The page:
Note, this link will download the pdf of the full Winter 2012 journal issue - go to page 157. From the Abstract: We study the impact of content factors and search engine optimization factors on download rates of capstone papers. We examined all 290 MPA capstone papers at Texas State University which have been made available through an online digital repository for public consumption. Results show strong support for the impact of search engine factors on download rates. The implications of high download rates of MPA capstone papers on public administration research, practice, and education are discussed in this paper.
Posted: 09 Feb 2012 07:56 PM PST
Savage Minds, (01 Feb 2012)
"We’ve been here before. We’ve tried to explain why it is important. We’ve written a lot about it. But nothing seems to have changed. What can we do to make anthropologists care about open access? To make them care what the AAA says about open access? (This is an open thread for constructive suggestions about how mobilize for open access, not a place to rehash old debates about the merits of open access. Thanks!) ..."
Posted: 09 Feb 2012 07:26 PM PST
Alliance for Taxpayer Access - Full Feed, (09 Feb 2012)
"Today (February 9, 2012), Senators Cornyn (R-TX), Wyden (D-OR), and Hutchinson (R-TX) and Representatives Doyle (D-PA), Yoder (R-KS), and Clay (D-MO) introduced the Federal Research Public Access Act, a bill that would ensure free, timely, online access to the published results of research funded by eleven U.S. federal agencies....Act now!....Thank FRPAA's introducing co-sponsors. Even if you're not in their districts, it's important to thank FRPAA's introducing sponsors (Sens. Cornyn, Wyden, Hutchinson; and Reps. Doyle, Yoder, and Clay) to let them know there is a large community of support behind the bill. Write your legislators, via the Alliance for Taxpayer Access Action Center. A letter of support is the best way to influence your legislators if you're contacting them as an individual. Through our action center, you can send letters to your legislators directly using pre-made templates that you can add to and customize....Raise awareness of and build support for FRPAA. Tell your colleagues about FRPAA, encourage them to contact their legislators as well. Sign the ATA Petition in support of FRPAA. Click here to view signatories of the petition. Like SPARC's Facebook Page and follow us on Twitter. Share our call to action and updates on Facebook, Twitter, and other social media sites. Tweet at or post of the Facebook wall of your legislators to ask them to support and co-sponsor FRPAA; or, if they're already a sponsor, thank them for their leadership. Write a letter to the editor or op-ed for your local newspaper. You can write directly to them or by using our legislative action center. ..."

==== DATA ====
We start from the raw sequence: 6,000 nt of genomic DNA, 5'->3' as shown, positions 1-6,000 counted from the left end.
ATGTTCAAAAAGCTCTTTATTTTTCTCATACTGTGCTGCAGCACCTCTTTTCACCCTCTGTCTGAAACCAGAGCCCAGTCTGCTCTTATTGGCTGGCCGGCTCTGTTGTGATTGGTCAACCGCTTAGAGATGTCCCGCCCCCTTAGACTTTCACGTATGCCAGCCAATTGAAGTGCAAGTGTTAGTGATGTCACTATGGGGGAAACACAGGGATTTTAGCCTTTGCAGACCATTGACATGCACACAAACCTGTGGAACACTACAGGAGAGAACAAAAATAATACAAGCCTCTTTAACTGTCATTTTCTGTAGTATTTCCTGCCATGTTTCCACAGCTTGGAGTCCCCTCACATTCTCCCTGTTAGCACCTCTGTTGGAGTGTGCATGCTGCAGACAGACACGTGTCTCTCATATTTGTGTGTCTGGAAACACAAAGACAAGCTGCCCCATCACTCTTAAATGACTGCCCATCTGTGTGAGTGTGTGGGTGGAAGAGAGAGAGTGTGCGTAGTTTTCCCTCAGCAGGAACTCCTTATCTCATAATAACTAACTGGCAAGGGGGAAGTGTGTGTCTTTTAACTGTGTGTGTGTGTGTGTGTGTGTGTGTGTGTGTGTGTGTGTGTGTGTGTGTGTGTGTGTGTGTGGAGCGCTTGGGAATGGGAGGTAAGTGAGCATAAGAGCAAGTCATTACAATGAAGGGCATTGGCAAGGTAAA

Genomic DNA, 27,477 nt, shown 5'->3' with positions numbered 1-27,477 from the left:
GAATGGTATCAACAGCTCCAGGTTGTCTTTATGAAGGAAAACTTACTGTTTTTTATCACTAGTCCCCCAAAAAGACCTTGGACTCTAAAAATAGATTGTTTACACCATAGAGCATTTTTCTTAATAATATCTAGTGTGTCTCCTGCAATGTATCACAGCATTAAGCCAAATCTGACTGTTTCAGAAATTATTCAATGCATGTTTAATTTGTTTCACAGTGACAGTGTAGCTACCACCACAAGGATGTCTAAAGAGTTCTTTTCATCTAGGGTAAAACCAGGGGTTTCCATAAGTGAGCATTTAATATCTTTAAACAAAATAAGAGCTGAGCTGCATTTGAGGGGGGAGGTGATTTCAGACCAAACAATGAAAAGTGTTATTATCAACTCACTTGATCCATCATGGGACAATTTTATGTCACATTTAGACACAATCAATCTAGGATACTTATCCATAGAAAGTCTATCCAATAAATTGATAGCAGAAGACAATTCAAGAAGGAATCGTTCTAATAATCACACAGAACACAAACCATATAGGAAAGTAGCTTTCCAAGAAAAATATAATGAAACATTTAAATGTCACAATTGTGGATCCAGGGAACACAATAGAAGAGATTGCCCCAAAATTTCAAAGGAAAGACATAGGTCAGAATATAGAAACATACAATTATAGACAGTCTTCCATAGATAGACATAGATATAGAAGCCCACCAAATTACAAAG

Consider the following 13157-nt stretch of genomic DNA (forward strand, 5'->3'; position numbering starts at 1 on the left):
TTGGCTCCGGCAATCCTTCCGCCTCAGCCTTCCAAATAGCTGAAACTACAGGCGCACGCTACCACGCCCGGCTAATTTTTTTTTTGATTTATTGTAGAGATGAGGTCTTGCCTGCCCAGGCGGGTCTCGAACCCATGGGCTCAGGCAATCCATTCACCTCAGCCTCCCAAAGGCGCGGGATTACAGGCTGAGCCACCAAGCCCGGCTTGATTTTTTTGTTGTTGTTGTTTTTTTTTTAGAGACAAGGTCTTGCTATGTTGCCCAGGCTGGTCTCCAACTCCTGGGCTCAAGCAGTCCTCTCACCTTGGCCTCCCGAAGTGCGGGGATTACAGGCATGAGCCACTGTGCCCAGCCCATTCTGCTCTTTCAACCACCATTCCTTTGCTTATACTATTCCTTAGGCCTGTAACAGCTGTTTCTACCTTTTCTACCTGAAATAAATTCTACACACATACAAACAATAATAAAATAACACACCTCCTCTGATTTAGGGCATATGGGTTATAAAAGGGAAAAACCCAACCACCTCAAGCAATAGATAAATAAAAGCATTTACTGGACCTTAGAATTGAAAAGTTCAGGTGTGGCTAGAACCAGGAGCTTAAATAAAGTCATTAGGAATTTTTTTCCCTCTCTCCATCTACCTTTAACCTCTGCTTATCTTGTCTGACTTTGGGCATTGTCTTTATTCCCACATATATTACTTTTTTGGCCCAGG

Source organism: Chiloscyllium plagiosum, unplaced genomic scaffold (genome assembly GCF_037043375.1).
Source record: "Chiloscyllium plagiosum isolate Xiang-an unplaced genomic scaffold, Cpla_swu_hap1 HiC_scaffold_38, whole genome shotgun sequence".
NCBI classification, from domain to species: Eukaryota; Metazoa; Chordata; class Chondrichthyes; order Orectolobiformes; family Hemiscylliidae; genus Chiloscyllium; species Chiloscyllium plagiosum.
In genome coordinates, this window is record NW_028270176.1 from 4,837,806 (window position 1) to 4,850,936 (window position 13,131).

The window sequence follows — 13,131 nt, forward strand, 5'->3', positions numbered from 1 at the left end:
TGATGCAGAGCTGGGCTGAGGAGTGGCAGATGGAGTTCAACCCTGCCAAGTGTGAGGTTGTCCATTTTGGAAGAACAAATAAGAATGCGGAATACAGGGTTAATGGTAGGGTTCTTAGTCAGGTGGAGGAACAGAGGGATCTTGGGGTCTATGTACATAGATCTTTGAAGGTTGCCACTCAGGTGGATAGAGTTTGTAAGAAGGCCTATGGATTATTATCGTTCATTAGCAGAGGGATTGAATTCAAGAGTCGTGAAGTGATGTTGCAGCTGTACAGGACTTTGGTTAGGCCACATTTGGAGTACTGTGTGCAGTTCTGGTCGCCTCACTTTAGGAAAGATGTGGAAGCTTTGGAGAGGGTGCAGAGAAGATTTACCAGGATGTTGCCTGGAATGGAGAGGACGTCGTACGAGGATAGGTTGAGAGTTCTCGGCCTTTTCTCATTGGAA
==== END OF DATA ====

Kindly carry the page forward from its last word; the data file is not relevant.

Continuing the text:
Posted: 09 Feb 2012 07:03 PM PST
SPARC - Full Feed, (09 Feb 2012)